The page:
Michael Jackson camp denies health problems
LOS ANGELES (Reuters) - A spokesman for Michael Jackson released a statement on Monday denying as a "total fabrication" a report claiming that the former King of Pop needs a lung transplant due to a rare respiratory disease.
The statement, attributed to Jackson's "official and sole spokesperson, Dr. Tohme Tohme" and issued by Los Angeles firm Scoop Marketing, cites an interview with writer Ian Halperin in British newspaper the Sunday Express in which Halperin said Jackson was suffering from Alpha 1-antitrypsin deficiency.
Halperin, who is at work on an unauthorized biography of the singer, also claims Jackson can barely speak, suffers from emphysema and internal bleeding, and has lost 95 percent of the vision in his left eye.
"Concerning this author's allegations, we would hope in the future that legitimate media will not continue to be exploited by such an obvious attempt to promote this unauthorized 'biography,'" said the statement attributed to Tohme.
"The writer's wild allegations concerning Mr. Jackson's health are a total fabrication," the statement said. "Mr. Jackson is in fine health and finalizing negotiations with a major entertainment company and television network for both a world tour and a series of specials and appearances."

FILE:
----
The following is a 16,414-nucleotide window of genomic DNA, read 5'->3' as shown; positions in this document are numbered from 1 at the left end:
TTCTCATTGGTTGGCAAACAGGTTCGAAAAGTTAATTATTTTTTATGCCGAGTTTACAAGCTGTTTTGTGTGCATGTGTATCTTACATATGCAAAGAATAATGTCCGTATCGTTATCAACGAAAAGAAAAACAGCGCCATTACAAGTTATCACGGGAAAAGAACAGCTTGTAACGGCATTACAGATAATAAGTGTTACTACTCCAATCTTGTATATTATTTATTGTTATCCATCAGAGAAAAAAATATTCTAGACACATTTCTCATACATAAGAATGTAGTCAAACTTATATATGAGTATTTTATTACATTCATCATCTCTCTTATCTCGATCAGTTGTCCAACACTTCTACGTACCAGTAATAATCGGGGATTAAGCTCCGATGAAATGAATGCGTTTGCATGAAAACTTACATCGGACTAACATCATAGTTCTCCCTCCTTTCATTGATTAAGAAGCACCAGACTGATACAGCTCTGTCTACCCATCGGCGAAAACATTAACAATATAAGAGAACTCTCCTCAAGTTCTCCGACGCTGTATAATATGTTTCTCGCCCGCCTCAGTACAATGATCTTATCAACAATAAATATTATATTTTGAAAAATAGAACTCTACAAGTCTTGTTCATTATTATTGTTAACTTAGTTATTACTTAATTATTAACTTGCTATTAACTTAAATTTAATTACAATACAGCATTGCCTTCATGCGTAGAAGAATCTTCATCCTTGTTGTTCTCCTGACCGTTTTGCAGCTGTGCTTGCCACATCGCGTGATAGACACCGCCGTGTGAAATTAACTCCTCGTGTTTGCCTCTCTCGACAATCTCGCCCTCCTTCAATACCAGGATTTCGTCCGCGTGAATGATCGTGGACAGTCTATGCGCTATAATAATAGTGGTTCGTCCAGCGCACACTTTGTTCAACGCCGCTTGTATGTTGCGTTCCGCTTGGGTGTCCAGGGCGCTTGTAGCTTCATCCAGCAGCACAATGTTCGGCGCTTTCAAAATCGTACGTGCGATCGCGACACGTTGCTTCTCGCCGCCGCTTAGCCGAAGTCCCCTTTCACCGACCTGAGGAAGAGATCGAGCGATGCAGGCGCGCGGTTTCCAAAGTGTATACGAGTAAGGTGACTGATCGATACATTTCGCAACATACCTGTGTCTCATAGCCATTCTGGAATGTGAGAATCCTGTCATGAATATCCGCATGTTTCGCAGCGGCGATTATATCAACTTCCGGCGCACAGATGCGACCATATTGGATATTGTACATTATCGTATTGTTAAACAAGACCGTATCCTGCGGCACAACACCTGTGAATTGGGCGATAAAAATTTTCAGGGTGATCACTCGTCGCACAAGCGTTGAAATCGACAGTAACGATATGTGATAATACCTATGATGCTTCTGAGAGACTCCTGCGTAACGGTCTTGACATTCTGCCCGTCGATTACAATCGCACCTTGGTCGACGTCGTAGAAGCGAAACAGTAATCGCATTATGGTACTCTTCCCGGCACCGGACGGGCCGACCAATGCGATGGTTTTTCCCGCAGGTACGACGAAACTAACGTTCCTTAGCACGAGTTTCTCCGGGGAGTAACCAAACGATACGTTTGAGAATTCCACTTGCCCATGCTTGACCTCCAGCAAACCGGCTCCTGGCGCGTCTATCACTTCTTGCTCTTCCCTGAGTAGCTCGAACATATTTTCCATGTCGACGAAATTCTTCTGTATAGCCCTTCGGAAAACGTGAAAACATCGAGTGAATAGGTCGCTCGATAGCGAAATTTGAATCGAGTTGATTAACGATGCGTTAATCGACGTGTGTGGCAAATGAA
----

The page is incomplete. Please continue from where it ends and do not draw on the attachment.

Jackson, 50, one of the best-selling recording artists of all time, began his musical career with his siblings in the Motown group the Jackson 5 and went on release such hit solo albums as "Thriller."
But the singer has been dogged since the 1990s by scandal and revelations about his eccentric lifestyle. He was tried and acquitted of child sex abuse charges in 2005.
(Reporting by Bob Tourtellotte; Editing by Steve Gorman)
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